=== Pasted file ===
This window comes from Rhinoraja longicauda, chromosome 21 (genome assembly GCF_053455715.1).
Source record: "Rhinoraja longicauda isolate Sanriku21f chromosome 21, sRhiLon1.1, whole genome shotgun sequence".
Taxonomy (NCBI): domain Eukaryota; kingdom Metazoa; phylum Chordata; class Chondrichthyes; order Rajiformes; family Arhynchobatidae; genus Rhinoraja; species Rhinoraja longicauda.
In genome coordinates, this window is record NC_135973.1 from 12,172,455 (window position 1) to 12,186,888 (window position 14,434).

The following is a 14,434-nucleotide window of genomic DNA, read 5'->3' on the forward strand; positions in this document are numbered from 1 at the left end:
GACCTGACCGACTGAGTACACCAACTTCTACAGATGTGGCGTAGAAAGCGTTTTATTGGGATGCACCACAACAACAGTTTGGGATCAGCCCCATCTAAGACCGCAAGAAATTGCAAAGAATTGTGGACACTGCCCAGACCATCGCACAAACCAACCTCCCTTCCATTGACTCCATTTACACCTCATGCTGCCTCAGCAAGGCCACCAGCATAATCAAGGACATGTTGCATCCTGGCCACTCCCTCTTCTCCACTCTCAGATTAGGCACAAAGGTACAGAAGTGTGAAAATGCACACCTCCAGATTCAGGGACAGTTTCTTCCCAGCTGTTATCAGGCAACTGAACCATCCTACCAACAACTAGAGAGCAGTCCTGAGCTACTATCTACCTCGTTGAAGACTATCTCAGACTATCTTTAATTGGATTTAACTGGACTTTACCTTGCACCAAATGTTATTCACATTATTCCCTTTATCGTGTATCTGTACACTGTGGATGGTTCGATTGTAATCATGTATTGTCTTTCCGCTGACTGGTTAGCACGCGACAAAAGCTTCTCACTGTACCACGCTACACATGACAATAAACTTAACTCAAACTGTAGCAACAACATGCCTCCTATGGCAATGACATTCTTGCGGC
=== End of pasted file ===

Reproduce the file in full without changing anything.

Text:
This window comes from Rhinoraja longicauda, chromosome 21 (genome assembly GCF_053455715.1).
Source record: "Rhinoraja longicauda isolate Sanriku21f chromosome 21, sRhiLon1.1, whole genome shotgun sequence".
Taxonomy (NCBI): domain Eukaryota; kingdom Metazoa; phylum Chordata; class Chondrichthyes; order Rajiformes; family Arhynchobatidae; genus Rhinoraja; species Rhinoraja longicauda.
In genome coordinates, this window is record NC_135973.1 from 12,172,455 (window position 1) to 12,186,888 (window position 14,434).

The following is a 14,434-nucleotide window of genomic DNA, read 5'->3' on the forward strand; positions in this document are numbered from 1 at the left end:
GACCTGACCGACTGAGTACACCAACTTCTACAGATGTGGCGTAGAAAGCGTTTTATTGGGATGCACCACAACAACAGTTTGGGATCAGCCCCATCTAAGACCGCAAGAAATTGCAAAGAATTGTGGACACTGCCCAGACCATCGCACAAACCAACCTCCCTTCCATTGACTCCATTTACACCTCATGCTGCCTCAGCAAGGCCACCAGCATAATCAAGGACATGTTGCATCCTGGCCACTCCCTCTTCTCCACTCTCAGATTAGGCACAAAGGTACAGAAGTGTGAAAATGCACACCTCCAGATTCAGGGACAGTTTCTTCCCAGCTGTTATCAGGCAACTGAACCATCCTACCAACAACTAGAGAGCAGTCCTGAGCTACTATCTACCTCGTTGAAGACTATCTCAGACTATCTTTAATTGGATTTAACTGGACTTTACCTTGCACCAAATGTTATTCACATTATTCCCTTTATCGTGTATCTGTACACTGTGGATGGTTCGATTGTAATCATGTATTGTCTTTCCGCTGACTGGTTAGCACGCGACAAAAGCTTCTCACTGTACCACGCTACACATGACAATAAACTTAACTCAAACTGTAGCAACAACATGCCTCCTATGGCAATGACATTCTTGCGGC